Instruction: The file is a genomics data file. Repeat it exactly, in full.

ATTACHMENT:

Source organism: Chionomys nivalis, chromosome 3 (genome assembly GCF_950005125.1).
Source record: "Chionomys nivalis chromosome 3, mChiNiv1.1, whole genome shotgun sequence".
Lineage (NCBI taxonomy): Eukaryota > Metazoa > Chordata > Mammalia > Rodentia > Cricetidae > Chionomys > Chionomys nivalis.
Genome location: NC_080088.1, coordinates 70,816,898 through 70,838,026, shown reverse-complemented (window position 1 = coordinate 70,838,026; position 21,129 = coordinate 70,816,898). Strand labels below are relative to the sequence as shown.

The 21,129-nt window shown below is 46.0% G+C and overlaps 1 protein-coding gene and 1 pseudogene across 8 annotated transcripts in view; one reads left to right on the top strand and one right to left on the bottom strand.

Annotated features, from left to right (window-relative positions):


Source organism: Chionomys nivalis, chromosome 3 (genome assembly GCF_950005125.1).
Source record: "Chionomys nivalis chromosome 3, mChiNiv1.1, whole genome shotgun sequence".
Lineage (NCBI taxonomy): Eukaryota > Metazoa > Chordata > Mammalia > Rodentia > Cricetidae > Chionomys > Chionomys nivalis.
Genome location: NC_080088.1, coordinates 70,816,898 through 70,838,026, shown reverse-complemented (window position 1 = coordinate 70,838,026; position 21,129 = coordinate 70,816,898). Strand labels below are relative to the sequence as shown.

The 21,129-nt window shown below is 46.0% G+C and overlaps 1 protein-coding gene and 1 pseudogene across 8 annotated transcripts in view; one reads left to right on the top strand and one right to left on the bottom strand.

Annotated features, from left to right (window-relative positions):